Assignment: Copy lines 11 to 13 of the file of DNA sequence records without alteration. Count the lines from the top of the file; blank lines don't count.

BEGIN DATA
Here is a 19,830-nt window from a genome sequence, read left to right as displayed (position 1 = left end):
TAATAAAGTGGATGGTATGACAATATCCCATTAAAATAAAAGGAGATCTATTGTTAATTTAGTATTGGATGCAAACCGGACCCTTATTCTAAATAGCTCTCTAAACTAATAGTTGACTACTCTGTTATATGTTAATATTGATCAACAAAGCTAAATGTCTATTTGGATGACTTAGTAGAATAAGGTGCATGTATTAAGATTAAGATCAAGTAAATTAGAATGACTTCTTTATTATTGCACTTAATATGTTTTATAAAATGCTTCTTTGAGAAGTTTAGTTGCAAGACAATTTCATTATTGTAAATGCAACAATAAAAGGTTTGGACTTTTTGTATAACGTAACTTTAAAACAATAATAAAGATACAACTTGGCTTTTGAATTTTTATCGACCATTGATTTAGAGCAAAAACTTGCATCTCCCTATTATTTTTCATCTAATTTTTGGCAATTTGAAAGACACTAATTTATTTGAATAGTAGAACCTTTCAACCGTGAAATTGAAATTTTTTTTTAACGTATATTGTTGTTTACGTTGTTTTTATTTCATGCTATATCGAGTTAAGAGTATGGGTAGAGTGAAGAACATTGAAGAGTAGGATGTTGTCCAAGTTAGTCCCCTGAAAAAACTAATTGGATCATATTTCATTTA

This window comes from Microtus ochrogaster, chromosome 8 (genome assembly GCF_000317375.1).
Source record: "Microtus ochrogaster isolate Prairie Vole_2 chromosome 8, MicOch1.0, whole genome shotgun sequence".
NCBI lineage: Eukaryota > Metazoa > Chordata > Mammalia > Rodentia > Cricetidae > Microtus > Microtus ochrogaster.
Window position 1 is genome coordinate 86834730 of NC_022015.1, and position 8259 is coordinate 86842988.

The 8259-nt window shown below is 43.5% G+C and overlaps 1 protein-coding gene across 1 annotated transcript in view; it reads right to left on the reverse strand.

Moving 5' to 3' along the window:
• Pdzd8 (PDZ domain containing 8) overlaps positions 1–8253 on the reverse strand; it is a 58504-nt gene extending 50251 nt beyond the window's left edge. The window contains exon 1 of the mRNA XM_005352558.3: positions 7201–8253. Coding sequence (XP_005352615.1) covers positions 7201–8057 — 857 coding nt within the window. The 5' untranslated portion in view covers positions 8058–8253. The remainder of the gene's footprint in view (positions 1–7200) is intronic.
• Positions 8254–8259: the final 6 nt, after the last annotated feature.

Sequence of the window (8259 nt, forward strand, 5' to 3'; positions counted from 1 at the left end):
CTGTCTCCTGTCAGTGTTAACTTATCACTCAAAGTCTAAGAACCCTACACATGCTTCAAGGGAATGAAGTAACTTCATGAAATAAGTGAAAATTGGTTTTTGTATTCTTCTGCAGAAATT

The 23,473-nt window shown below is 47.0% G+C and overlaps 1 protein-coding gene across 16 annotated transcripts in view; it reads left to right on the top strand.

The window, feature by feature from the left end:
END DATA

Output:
Sequence of the window (8259 nt, forward strand, 5' to 3'; positions counted from 1 at the left end):
CTGTCTCCTGTCAGTGTTAACTTATCACTCAAAGTCTAAGAACCCTACACATGCTTCAAGGGAATGAAGTAACTTCATGAAATAAGTGAAAATTGGTTTTTGTATTCTTCTGCAGAAATT

The 23,473-nt window shown below is 47.0% G+C and overlaps 1 protein-coding gene across 16 annotated transcripts in view; it reads left to right on the top strand.